Voting against the policy was Thomas M. Hoenig, who judged that the economy continues to recover at a moderate pace. Accordingly, he believed that continuing to express the expectation of exceptionally low levels of the federal funds rate for an extended period was no longer warranted and will lead to future imbalances that undermine stable long-run growth. In addition, given economic and financial conditions, Mr. Hoenig did not believe that continuing to reinvest principal payments from its securities holdings was required to support the Committee’s policy objectives.
Fisher 2014 (imbued with the spirit of Hoenig)
“I fear that we are feeding imbalances similar to those that played a role in the run-up to the financial crisis,” Mr. Fisher said in the text of a speech prepared for delivery in Mexico City. “With its massive asset purchases, the Fed is distorting financial markets and creating incentives for managers and market players to take increasing risk, some of which may result in tears,” the official said.
“The economy continues to operate considerably short of these objectives,” Ms. Yellen said during a ceremonial swearing-in event held more than a month after she took over as Fed chief. “I promise to do all that I can, working with my fellow policymakers, to achieve the very important goals Congress has assigned to the Federal Reserve.”
That´s very unlikely with the ‘crew’ she has. And the delays in swearing-in Board members sure doesn´t help.
Yellen´s promises sound hollow. After all, the Fed has had several opportunities to ‘correct course’, with the clearest (and easiest) being in mid-2008. Unfortunately they were focused like a laser on headline inflation! The sequence of QE´s certainly avoided an even worse fate, but were clearly too weak to propel the economy (spending) up. Inflation has been going in the ‘wrong’ direction and employment still has a “hole” to fill.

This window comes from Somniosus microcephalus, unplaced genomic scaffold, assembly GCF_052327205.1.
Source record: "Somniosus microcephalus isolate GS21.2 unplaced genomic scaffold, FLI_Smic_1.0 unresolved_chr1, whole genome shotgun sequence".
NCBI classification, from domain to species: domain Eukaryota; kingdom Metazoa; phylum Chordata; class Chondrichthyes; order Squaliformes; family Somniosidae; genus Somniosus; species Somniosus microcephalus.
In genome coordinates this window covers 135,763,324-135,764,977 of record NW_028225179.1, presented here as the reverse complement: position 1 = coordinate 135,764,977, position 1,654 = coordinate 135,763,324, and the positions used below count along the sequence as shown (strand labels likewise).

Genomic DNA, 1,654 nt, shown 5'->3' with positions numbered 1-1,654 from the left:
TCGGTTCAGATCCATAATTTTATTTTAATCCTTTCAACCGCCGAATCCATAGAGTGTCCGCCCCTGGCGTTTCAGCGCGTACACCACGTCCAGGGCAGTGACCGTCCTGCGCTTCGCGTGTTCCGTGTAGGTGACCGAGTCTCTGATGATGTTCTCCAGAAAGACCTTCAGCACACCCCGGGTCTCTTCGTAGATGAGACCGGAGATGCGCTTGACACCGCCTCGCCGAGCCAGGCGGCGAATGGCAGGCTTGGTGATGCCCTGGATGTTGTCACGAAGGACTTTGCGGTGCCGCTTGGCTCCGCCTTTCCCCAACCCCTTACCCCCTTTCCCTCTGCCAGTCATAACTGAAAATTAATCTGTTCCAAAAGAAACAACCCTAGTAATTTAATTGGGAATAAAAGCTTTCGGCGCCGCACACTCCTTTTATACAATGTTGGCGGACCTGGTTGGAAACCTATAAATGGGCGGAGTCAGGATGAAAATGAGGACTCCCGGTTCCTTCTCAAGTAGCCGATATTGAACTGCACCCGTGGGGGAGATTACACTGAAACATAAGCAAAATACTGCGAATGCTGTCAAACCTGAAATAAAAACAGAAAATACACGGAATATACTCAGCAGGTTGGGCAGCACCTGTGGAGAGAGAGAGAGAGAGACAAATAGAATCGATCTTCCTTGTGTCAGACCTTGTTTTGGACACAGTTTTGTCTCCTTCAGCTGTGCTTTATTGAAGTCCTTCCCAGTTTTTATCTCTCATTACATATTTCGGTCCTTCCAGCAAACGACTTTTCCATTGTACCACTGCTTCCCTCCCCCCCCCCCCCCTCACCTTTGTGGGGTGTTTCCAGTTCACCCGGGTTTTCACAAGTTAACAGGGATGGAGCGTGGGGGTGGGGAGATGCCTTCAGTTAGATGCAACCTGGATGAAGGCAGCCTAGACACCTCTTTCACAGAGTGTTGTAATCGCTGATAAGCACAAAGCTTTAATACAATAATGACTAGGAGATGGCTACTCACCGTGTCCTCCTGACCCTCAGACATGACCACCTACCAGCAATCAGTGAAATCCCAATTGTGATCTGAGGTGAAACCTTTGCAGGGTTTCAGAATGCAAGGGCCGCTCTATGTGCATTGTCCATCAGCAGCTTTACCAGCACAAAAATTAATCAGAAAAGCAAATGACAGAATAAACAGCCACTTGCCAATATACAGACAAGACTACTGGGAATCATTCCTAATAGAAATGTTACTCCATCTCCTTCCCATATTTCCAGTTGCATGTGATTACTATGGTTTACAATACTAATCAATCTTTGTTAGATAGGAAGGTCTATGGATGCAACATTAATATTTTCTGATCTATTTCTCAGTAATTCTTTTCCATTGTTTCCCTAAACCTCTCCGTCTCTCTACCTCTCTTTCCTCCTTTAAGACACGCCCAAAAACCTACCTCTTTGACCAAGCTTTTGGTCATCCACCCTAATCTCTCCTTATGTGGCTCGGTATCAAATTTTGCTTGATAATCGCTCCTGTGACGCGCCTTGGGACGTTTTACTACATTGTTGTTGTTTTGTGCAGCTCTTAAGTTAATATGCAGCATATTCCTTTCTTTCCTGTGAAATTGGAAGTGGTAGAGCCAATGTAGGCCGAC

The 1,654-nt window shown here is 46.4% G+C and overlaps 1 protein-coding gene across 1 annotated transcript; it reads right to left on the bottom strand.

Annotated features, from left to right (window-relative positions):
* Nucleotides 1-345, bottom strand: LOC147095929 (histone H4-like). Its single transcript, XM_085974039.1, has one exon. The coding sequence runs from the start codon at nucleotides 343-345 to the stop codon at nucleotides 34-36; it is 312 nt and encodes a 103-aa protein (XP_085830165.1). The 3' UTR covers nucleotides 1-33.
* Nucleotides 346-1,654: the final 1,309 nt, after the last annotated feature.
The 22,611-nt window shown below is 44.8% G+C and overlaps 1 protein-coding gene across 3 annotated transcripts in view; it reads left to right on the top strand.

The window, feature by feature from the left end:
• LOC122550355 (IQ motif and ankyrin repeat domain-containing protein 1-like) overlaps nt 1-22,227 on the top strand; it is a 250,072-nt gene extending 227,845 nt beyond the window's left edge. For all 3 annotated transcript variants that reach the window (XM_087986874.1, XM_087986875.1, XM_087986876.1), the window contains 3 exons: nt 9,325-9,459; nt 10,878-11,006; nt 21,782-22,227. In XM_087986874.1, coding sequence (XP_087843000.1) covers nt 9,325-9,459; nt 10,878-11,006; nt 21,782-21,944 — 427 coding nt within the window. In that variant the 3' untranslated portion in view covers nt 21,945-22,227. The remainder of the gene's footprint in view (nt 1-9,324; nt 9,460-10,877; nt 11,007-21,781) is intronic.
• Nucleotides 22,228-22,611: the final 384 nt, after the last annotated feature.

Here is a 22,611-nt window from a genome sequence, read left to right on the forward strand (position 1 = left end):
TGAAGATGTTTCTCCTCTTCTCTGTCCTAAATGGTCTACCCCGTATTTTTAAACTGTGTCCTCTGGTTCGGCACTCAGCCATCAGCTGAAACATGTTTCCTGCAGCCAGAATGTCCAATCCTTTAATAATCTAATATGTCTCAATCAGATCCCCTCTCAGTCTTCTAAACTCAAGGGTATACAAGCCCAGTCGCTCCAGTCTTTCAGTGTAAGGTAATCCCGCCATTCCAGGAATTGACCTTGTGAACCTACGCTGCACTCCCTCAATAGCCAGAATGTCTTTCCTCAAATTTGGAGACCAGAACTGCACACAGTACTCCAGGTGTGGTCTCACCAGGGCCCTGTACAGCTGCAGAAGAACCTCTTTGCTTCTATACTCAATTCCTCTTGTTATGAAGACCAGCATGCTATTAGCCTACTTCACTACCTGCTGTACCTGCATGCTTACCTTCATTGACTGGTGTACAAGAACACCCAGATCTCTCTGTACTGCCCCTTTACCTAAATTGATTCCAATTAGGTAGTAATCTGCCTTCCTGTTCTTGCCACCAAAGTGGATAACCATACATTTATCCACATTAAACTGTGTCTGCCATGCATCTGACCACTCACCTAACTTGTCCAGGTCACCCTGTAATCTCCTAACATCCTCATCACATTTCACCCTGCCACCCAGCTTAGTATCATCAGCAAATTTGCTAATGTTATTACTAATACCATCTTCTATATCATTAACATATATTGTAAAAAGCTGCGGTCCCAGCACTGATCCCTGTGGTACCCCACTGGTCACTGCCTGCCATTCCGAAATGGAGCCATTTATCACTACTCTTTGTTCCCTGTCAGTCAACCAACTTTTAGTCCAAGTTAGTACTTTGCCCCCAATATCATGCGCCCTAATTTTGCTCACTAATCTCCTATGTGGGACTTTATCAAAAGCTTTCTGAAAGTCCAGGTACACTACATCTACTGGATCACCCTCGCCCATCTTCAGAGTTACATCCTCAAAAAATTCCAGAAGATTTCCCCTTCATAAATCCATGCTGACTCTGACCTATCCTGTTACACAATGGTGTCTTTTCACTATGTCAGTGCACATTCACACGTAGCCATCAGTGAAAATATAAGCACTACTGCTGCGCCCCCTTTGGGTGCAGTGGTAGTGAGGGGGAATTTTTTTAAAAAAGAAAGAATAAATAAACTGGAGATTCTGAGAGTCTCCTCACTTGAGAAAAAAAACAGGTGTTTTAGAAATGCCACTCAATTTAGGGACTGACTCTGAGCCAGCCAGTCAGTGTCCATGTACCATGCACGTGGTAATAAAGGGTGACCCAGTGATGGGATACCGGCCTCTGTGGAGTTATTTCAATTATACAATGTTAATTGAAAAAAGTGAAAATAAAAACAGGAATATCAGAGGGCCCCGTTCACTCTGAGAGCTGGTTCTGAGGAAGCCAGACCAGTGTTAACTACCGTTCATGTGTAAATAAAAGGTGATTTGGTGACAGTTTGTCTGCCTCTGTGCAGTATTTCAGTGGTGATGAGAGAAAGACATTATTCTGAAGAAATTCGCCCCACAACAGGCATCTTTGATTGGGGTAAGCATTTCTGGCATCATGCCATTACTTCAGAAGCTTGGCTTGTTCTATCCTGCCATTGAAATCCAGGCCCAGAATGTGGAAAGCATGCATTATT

The charts illustrate.
The next chart indicates that the Fed has accomplished exactly what it wanted!. It accelerated spending growth in 2009-10 and then kept it stable around 4% for the past 3 years. It seems that if it wanted it could have accelerated spending much higher early on to try to close at least part of the gap, and then brought growth down to something closer to 5%.
This is not just conjecture. The Fed has done it before, and in a much less dire situation. The next charts reproduce the ones above for the 2001-05 period. In 2003, when the gap was widest and inflation below target, the Fed introduced forward guidance (promising to keep rates low for an ‘extended period’). It worked!
The next chart shows how the Fed increased spending growth to push the economy towards trend and then ‘throttled’ down to keep it on target.